Sometimes, it's the unexpected turns life takes that end up defining your future.
That's what happened to Timothy Adam, a science major who planned on becoming a science teacher, but instead took a welding class that changed his life.
A window delivery truck driver by day, Adam started creating welded metal furniture and jewelry by night. His first major sale —a $2,300 guitar-shaped table that sold to a designer at the department store Barney's —launched his career as an artist.
Seven years later, at age 31, Adam is a very successful seller on Etsy, the huge online handmade marketplace, and the author of the new book "How to Make Money Using Etsy: A Guide to the Online Marketplace for Crafts and Handmade Products" (John Wiley & Sons, 2011).
[See Adam's 5 Favorite Etsy shops ]
The secret to Adam's Etsy success is that he realized early on that creating a successful commercial venture —no matter what you're selling —depends on building a community of people who are interested in what you've got to offer. In other words, Adam embraced social media early on.
"I don't think a lot of artists understand how to write a blog or use social media," Adam said. "You really have to put in the time and learn how to market your shop."
Adam offers BusinessNewsDaily readers five tips for succeeding on Etsy (or wherever you sell your art):
- Etsy is not magic. "You can't just list an item and think it's going to sell," Adam said. "There's a lot more to it. You're not going to be an overnight success. It's going to take work."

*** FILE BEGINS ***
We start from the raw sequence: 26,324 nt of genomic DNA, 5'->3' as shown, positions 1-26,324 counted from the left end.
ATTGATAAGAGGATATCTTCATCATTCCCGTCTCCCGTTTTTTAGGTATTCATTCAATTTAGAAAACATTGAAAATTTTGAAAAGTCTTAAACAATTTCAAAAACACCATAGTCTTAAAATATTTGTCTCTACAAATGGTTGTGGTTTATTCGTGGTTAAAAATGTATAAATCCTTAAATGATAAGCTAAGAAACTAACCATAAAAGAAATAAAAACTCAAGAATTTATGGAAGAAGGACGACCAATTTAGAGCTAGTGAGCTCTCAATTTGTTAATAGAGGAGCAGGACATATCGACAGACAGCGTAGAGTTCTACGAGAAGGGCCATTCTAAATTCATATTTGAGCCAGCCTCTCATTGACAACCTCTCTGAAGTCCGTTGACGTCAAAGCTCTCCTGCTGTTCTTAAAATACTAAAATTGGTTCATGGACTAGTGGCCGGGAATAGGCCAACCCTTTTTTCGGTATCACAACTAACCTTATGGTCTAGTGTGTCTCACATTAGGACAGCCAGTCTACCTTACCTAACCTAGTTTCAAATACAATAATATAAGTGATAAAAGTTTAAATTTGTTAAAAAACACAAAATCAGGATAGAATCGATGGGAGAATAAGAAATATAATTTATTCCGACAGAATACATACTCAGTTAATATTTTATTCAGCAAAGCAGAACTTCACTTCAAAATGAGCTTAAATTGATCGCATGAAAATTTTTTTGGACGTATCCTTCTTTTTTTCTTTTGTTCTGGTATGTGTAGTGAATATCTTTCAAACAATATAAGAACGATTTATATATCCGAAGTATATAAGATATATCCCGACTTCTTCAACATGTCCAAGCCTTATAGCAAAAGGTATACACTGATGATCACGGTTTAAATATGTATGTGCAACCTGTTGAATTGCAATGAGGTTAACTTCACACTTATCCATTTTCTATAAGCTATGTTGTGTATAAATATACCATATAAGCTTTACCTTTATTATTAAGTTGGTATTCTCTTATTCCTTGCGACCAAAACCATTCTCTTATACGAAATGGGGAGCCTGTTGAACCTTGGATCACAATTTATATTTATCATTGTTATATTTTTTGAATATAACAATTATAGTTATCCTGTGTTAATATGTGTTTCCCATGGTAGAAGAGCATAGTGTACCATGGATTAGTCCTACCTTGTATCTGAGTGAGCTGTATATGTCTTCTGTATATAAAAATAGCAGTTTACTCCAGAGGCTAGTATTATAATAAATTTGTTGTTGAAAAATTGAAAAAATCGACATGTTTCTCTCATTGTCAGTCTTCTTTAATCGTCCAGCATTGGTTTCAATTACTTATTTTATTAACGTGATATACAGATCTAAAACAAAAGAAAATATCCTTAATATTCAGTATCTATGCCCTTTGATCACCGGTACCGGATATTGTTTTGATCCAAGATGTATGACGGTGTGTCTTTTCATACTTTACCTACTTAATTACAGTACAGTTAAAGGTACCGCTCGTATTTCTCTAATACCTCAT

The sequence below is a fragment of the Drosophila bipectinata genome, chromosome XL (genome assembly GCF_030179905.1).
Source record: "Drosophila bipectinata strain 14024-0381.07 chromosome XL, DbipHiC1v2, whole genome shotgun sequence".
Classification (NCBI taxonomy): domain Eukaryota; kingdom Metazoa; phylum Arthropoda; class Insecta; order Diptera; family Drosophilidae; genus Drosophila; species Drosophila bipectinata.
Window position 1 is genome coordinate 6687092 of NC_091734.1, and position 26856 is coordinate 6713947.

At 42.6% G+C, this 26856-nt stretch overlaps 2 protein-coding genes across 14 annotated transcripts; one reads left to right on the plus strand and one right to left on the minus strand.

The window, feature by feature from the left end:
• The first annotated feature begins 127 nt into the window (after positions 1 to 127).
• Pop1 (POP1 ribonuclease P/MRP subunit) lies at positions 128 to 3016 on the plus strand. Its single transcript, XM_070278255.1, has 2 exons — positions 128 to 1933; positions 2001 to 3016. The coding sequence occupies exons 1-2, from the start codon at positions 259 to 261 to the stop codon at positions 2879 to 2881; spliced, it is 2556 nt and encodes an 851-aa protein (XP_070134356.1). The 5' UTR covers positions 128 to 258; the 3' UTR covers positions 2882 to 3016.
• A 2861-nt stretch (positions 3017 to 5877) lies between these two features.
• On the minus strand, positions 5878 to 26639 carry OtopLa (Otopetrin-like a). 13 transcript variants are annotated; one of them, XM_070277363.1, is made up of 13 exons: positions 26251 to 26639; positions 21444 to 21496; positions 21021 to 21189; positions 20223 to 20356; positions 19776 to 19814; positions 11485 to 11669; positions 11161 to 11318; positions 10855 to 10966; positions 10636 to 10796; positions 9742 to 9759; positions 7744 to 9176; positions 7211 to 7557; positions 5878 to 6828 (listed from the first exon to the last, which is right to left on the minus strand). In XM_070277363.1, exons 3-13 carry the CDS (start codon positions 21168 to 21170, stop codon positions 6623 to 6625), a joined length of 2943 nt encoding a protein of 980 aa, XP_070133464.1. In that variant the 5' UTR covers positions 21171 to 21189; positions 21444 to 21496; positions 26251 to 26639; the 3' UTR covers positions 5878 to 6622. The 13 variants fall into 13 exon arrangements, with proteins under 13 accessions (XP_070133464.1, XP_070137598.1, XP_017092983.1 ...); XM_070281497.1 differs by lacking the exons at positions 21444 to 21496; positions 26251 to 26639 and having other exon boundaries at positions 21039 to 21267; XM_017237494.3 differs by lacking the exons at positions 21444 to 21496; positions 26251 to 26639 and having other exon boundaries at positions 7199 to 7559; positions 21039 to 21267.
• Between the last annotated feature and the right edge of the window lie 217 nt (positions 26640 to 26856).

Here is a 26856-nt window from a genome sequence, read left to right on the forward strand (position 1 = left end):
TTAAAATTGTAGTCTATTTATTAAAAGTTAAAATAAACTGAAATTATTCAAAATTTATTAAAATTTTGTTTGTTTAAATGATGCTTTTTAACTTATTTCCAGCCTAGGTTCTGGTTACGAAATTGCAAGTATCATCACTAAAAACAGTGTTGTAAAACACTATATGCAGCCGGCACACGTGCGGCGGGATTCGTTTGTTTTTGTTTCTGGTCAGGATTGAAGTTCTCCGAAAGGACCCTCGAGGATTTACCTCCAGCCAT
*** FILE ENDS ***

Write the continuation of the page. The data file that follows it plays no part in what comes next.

- Treat it like a business. "Put as much time in as you want to get out of it," he said. "If you're going to treat it as a hobby, it won't become a business."
- Have good photography. "If your pictures suck, you're not going to sell anything," said Adam. "Etsy is an online gallery. People can't touch it, so the pictures have to tell that story."
- Have a full shop. "You have to have at least 15 items to start shop. You want to have diversity," Adam said.
- Have varying price points. "I have from everything from expensive furniture to less expensive jewelry," Adam said. "There needs to be something for everyone."
Timothy Adam's portrait is courtesy of Grace Designs Photography.
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